The Encyclopedia of Oklahoma History and Culture
Corn, a German-Russian Mennonite community, is located on State Highway 54A thirteen miles northeast of Cordell in Washita County. Originally named Korn, the town officially anglicized its name to Corn on October 21, 1918, due to anti-German sentiment arising from World War I. Favorable reports from a Mennonite missionary to Arapaho living along the Washita River near Shelly attracted the first settlers. In 1892 a vanguard group of eighteen Mennonite homesteaders set into motion a wave of migration that resulted in the establishment of Oklahoma's largest Mennonite settlement. By the end of 1893 the Mennonites numbered at least ninety-one family heads, with many more yet to come. Most of these Low German–speaking immigrants had originally settled in central Kansas. On April 27, 1896, the Korn post office was established in Charles and Mary King's home, two and one-fourth miles north of present Corn. Subsequently the post office was moved three miles north of the original site to James Kendall's Store. When Kendall's planned townsite failed to develop, he relinquished the post office to George B. Flaming, who in 1903 moved it to his merchandise store in present Corn.
Korn emerged as a thriving trade center, once boasting a cotton gin, a wheat elevator, and a flour mill. The Washita Mennonite Brethren Church, organized in 1893, built its first sanctuary at the present Corn site in 1894. As a result of geographic and population expansion, seven additional Mennonite churches were organized within a ten-mile radius of Korn. Three of those early Mennonite churches were still active in 2003. In 1902 the Mennonite Brethren established Korn Bible Academy, which has continuously educated students into the twenty-first century. The Washita County Enterprise, first printed in Colony, moved to Corn in December 1920. In 2000 this newspaper still published a weekly edition. In 1933 a public high school graduated its first class.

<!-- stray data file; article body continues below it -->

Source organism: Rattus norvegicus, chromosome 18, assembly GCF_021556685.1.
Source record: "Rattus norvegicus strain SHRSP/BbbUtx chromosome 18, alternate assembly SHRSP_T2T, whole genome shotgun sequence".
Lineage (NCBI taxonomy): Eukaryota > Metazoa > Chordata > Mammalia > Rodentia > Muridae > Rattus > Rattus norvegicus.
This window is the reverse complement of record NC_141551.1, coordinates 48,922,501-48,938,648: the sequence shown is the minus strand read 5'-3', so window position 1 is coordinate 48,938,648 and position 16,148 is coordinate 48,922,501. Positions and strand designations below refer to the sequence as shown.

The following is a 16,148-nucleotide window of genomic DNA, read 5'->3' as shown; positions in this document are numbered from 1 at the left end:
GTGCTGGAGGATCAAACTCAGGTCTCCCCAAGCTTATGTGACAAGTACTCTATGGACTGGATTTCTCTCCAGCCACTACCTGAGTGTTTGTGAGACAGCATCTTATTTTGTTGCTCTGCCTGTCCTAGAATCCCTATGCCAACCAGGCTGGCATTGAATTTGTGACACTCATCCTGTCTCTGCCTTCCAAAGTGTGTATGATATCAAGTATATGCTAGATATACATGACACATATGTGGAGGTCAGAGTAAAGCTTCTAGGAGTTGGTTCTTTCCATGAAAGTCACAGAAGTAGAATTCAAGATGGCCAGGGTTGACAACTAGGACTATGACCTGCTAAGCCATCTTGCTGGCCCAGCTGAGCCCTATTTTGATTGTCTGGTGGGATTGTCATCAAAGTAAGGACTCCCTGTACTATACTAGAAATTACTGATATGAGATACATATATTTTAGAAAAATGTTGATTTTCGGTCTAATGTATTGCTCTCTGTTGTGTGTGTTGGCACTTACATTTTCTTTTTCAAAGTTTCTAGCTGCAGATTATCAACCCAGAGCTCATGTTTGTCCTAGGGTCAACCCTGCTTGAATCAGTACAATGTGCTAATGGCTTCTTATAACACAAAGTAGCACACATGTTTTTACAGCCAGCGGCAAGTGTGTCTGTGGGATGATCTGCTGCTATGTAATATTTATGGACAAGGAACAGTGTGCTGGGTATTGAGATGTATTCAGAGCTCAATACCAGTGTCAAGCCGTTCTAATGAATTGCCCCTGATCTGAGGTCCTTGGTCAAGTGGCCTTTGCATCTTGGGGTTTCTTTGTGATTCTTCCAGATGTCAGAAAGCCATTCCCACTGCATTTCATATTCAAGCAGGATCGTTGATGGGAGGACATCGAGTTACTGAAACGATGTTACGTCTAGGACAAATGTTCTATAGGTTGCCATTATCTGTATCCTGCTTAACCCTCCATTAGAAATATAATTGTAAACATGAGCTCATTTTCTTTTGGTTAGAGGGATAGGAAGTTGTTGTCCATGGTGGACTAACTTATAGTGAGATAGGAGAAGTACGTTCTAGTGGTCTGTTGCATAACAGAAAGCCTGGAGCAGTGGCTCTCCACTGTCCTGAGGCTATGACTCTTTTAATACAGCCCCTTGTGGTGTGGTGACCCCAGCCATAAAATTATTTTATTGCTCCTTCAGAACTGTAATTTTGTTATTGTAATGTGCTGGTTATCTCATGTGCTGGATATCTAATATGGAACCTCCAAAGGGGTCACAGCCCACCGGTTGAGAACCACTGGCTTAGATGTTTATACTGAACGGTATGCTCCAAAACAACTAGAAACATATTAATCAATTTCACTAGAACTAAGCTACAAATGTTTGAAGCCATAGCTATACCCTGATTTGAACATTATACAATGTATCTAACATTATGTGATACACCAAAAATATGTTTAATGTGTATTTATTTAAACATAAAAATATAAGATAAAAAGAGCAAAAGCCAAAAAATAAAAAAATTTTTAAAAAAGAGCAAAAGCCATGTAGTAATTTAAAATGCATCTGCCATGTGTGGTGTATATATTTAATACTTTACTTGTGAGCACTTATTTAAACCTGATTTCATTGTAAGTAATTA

In 1948 the Corn Mennonite Brethren Church developed a Home for the Aged, now known as the Corn Heritage Village. At the end of the twentieth century the facility accommodated 104 residents, providing a range of services from assisted living to full nursing care. In 1949 parishioners organized the Corn Calvary Baptist Church. The town was incorporated in August 1954. The first census report in 1960 indicated 317 residents. By 1980 the population had grown to 542 and stood at 591 in 2000. The 2010 census counted 503 inhabitants.
Agatha Funk, "A History of the Corn Community Pioneer Days (unpublished manuscript)," Vertical File, Corn Museum, Corn, Oklahoma.
Don Heinrichs, "Chips off the Old Block," Washita County Enterprise (Corn, Oklahoma), 1997–2004.
Jacob P. Kroeker, "A Personal History of the Corn Community, 1894–1975," Vertical File, Corn Museum, Corn, Oklahoma.
100 Years Corn Mennonite Brethren Church (Corn, Okla.: Mennonite Brethren Church, 1993).
Lloyd Chester Penner, "The Mennonites on the Washita River: Culmination of Four Centuries of Migrations" (Ed.D. diss., Oklahoma State University, 1976).
Vernon R. Wiebe, Come Let Us Stand United (North Newton, Kans.: Mennonite Press, Inc., 1977).
Vernon R. Wiebe, Corn is Born: An Incomplete History of a Dutch-German Settlement in Western Oklahoma (N.p.: Vernon Wiebe, 1993).
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The following (as per The Chicago Manual of Style, 17th edition) is the preferred citation for articles:
Don Heinrichs, “Corn (town),” The Encyclopedia of Oklahoma History and Culture, https://www.okhistory.org/publications/enc/entry.php?entry=CO060.
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